Overview of the Learning Record
The Learning Record provides an architecture and process for documenting student progress and achievement, based on interviews, observations over time, samples of students' naturally-occurring work, and well-supported interpretations of learning across five dimensions. It is an evidence-based assessment with a deep foundation in learning theory and research. An 8-page print form (The Primary Language Record) was originally developed by London teachers and researchers to facilitate the process, gather information, and present it consistently. This information is collected and organized using a simple Word or RTF document that links to a selection of student work, prepared over the course of a semester or school year.
The Learning Record provides a way of accounting for learning that is richer and more meaningful than standardized testing, yet offers much more consistency and comparability across student populations than conventional portfolio assessment. It can serve as the sole record of students' achievement, or it can be used to inform and support conventional grading. The Learning Record seamlessly integrates student evaluation, research, program assessment, professional development, and teaching and learning practices. This is accomplished through the naturally-occurring activities and artifacts of the course, rather than artificial tasks, templates, “frameworks,” and research protocols. Teachers and students work together to document and interpret evidence of student learning, based on criteria and standards established by the teacher and reflecting the collective understanding of what disciplines, fields of study, and departments believe students should know and know how to do. In this way we can discover whether and how students develop the habits of mind, practices, knowledge, and skills we hope to cultivate, and how our teaching can better serve this development.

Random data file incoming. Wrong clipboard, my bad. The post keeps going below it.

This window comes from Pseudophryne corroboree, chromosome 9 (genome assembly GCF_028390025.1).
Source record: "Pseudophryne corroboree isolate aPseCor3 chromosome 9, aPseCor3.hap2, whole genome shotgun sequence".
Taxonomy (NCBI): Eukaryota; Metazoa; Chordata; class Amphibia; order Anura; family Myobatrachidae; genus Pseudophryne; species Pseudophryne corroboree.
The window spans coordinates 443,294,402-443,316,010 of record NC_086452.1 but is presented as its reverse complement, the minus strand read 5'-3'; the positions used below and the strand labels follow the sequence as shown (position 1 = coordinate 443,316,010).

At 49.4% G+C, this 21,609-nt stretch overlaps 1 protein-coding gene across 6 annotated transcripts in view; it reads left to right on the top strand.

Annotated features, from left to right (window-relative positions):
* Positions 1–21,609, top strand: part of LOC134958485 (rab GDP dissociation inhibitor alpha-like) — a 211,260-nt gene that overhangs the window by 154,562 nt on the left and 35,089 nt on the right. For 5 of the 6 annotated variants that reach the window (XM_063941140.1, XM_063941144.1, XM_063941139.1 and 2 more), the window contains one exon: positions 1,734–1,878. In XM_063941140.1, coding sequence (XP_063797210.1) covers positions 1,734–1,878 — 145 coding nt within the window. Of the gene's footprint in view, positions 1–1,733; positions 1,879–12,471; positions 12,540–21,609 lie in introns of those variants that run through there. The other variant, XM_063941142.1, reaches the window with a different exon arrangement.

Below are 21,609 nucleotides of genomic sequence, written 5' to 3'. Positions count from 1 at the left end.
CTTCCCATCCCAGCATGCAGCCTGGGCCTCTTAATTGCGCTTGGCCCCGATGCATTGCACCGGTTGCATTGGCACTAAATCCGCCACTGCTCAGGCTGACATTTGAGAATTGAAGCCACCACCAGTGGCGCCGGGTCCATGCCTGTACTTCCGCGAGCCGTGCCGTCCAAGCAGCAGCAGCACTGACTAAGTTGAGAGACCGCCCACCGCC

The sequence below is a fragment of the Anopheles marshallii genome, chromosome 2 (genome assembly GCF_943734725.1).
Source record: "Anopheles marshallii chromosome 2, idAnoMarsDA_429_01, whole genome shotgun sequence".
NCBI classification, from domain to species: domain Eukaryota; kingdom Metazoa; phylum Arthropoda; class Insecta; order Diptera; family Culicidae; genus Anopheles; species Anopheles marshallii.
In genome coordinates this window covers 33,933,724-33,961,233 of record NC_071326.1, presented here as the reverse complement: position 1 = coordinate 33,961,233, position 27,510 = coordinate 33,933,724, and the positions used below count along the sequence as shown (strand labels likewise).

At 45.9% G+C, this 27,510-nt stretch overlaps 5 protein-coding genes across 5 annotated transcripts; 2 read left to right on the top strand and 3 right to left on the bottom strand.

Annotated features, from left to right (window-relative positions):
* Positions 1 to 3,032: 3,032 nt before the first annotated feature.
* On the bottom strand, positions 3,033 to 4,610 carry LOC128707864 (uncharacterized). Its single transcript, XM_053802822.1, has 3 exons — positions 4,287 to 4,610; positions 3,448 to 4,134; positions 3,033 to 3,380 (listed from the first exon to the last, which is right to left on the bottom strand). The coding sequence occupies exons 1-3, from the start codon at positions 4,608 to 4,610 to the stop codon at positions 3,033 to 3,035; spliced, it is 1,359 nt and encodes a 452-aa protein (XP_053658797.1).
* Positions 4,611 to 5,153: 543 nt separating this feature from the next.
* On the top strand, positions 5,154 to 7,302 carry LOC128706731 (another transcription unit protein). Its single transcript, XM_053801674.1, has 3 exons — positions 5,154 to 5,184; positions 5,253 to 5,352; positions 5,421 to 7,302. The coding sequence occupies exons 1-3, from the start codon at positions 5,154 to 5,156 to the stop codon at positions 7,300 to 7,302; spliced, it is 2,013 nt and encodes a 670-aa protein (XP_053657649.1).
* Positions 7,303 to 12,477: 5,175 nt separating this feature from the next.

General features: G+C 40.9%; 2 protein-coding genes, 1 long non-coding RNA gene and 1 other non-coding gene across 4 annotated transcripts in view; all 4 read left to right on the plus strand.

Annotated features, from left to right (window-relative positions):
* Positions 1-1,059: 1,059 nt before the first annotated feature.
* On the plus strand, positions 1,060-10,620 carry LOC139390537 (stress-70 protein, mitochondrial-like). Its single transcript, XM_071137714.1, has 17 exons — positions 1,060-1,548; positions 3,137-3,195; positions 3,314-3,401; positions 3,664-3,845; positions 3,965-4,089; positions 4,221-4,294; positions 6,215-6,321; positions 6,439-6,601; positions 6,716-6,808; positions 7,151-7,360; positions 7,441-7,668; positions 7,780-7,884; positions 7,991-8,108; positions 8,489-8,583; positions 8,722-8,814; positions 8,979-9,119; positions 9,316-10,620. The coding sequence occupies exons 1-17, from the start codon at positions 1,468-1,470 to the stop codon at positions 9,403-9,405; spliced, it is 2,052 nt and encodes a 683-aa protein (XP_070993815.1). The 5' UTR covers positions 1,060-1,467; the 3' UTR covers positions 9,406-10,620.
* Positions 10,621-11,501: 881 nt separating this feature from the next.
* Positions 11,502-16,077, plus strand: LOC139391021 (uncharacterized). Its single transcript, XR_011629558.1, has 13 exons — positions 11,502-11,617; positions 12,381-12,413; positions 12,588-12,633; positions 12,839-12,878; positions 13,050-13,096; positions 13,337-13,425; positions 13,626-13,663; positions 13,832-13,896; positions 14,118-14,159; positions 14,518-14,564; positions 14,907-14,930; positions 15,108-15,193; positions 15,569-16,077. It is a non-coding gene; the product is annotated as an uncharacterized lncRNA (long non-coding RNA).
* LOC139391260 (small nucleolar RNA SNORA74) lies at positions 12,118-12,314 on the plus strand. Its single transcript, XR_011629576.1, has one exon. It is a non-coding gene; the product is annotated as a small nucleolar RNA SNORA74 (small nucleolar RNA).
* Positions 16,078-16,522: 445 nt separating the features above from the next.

Research and development of the Learning Record has been a cooperative project of UT's Computer Writing and Research Lab; the Institute for Teaching and Learning, and the College of Liberal Arts; Dick Richardson, professor of biological sciences, University of Texas at Austin; the Center for Language in Learning, San Diego, California; and the Center for Language in Primary Education, London, England.
In 2001, the President of the University of California criticized standardized testing as a destructive force in education and sought to end the use of the SAT test in UC college admissions (NY Times, Feb. 17, 2001, page 1). He argued that standardized tests are "not compatible with the American view on how merit should be defined and opportunities distributed." After observing classrooms where 12-year-olds were being drilled on analogies in preparation for the SAT's, he wrote, "The time involved was not aimed at developing the students' reading and writing abilities but rather their test-taking skills. What I saw was disturbing and prompted me to spend time taking sample SAT tests and reviewing the literature. I concluded what many others have concludedthat America's overemphasis on the SAT is compromisng our educational system." He recommended that the university move away from admission processes that use quantitative formulas and instead adopt evaluative procedures that look at applicants in a comprehensive, holistic way.
We applaud President Atkinson's leadership in taking this bold initiative. In the years since this article was published, the situation with standardized testing in schools has not improved; indeed, it is markedly worse. The evidence mounts that we are doing irremediable damage to our children and our culture and deepening the inequities among schools. See, for example, the April 8, 2007 article in the Washington Post, by second-grade teacher David Keyes, "Classroom Caste System."